In some countries, notably the US, patent claims can be obtained for methods of medical treatment. Last year Nestlé was awarded a US patent (US11541031B2) for a method of treating or preventing eosinophilic gastrointestinal disorders by administering a composition comprising a cocoa polyphenol and a fermentable dietary fibre.  According to the patent, the combination of cocoa extract and soluble dietary fibres is particularly effective in reducing the number of mast cells generated in response to an allergen.

In Europe, methods of medical treatment are excluded from patent protection so that medical professionals are free to act without being concerned about constraints imposed on them by patents granted for methods of surgery or therapy.  However, the European Patent Convention (EPC) instead allows the protection of known substances or compositions for use as medicines, provided that their medical use has not previously been disclosed or suggested in the prior art.  For example, the Nestlé US patent mentioned above has also been granted in Europe as EP3383379B1.   Since the method of treatment cannot be claimed in Europe, the European patent instead claims the composition “for use in” the prevention or treatment of an eosinophilic gastrointestinal disorder and other conditions.   This type of claim format, known as a “second medical use claim”, is a purpose-limited product claim and thus protects the composition, rather than a method of using it.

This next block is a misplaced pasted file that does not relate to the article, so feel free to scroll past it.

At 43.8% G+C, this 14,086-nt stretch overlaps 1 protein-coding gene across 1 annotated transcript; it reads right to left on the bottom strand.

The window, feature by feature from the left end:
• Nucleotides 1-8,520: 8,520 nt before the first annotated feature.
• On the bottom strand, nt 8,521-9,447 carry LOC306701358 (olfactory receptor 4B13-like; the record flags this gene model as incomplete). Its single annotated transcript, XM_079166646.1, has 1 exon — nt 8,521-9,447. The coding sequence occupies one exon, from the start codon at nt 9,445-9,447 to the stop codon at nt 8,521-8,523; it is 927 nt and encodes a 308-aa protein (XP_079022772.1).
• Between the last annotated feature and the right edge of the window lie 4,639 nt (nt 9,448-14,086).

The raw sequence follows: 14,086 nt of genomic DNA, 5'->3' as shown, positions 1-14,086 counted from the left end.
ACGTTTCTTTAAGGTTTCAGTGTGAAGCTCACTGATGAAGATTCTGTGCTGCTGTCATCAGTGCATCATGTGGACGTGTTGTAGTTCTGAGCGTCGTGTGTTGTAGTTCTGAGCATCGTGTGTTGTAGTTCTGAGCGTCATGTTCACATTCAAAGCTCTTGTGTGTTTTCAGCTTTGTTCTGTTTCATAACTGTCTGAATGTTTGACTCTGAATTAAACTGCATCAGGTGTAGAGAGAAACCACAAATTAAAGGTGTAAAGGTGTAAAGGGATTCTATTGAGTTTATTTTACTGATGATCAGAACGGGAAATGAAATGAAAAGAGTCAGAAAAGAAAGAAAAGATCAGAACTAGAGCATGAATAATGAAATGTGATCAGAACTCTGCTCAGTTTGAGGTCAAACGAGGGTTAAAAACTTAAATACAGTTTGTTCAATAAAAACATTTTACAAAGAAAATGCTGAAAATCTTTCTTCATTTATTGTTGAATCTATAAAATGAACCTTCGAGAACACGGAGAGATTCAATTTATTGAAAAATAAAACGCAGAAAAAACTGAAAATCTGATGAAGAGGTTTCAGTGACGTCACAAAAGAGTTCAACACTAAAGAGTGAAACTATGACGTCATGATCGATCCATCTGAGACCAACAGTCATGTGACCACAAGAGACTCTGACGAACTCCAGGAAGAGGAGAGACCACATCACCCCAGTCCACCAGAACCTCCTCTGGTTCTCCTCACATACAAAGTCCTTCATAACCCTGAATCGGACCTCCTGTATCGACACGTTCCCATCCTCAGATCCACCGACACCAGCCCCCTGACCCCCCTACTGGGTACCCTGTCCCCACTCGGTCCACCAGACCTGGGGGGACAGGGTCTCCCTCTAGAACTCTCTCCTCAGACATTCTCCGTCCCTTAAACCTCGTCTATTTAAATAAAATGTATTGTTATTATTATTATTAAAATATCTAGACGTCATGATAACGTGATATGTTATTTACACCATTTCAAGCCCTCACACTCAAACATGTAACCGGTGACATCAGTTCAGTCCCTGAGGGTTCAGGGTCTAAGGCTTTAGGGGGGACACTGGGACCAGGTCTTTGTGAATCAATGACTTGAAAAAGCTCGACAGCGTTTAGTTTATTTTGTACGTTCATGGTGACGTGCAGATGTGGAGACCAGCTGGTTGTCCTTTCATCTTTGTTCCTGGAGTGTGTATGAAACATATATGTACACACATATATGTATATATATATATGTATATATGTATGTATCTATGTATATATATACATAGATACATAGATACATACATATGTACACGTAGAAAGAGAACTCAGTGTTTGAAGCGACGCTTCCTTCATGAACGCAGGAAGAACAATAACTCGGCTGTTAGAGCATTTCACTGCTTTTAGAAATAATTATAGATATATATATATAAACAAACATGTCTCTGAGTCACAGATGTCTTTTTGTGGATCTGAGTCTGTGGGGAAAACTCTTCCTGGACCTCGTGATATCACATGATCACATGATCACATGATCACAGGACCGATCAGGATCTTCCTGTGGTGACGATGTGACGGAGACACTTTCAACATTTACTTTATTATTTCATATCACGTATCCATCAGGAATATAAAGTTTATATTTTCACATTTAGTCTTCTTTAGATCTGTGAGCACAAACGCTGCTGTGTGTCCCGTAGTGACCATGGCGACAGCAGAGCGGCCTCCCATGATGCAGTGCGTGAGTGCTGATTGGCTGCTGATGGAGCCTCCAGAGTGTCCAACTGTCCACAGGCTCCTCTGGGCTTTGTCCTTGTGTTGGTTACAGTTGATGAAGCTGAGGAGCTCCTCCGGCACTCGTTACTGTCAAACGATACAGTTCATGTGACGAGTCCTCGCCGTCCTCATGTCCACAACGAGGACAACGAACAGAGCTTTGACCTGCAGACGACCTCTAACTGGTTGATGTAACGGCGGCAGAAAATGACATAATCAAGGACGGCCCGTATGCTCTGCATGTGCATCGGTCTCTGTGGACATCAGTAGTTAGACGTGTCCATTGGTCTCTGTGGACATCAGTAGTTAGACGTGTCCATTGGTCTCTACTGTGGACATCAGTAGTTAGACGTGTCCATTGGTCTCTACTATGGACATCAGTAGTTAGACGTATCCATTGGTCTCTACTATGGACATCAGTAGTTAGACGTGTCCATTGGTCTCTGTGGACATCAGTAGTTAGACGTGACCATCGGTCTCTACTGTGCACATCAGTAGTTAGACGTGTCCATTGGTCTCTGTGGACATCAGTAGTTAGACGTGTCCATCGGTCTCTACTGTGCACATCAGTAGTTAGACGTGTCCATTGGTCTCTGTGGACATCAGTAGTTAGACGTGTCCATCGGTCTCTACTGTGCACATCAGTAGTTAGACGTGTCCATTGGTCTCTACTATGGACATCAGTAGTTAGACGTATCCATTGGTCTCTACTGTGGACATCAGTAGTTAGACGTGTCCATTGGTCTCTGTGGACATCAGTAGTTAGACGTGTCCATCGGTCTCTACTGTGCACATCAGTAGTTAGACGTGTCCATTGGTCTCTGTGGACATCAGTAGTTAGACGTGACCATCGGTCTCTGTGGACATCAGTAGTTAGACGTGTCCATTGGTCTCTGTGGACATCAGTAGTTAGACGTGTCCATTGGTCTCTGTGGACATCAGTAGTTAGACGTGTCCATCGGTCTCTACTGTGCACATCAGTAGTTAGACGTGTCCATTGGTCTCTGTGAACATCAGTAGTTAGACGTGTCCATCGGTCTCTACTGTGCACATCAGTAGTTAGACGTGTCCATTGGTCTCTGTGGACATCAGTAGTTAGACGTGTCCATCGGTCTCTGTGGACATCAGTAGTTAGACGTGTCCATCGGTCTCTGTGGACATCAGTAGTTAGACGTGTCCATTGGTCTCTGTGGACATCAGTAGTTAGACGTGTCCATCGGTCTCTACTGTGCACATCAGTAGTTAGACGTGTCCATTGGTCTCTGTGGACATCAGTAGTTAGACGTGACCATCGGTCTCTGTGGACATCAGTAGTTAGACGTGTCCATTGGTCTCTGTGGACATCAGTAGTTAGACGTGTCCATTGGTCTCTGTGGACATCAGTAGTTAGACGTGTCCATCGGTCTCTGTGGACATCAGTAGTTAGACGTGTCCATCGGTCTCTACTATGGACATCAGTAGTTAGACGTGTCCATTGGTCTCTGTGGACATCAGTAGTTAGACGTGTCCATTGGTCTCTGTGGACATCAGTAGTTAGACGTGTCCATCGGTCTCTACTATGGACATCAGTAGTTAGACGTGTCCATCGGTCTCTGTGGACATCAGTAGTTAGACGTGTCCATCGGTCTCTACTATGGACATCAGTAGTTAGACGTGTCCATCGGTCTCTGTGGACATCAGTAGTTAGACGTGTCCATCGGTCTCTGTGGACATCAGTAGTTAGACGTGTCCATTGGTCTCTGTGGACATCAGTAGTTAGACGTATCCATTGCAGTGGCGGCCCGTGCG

A second medical use claim has been used to protect the soup marketed by SmarterNaturally in Europe.  European patent EP3313425B1, in the name of Plant Bioscience Limited, claims a composition comprising glucophanin for use in reducing fasting serum glucose levels in pre-diabetic subjects and/or preventing diabetes mellitus.

It can therefore be seen that European-style medical use claims are applicable to not only pharmaceuticals, but also to food and beverage compositions that have a therapeutic effect.  This is clearly beneficial because it allows companies who have discovered a new medical use of a food composition to gain the benefit of patent protection, even if the food composition itself  was previously known.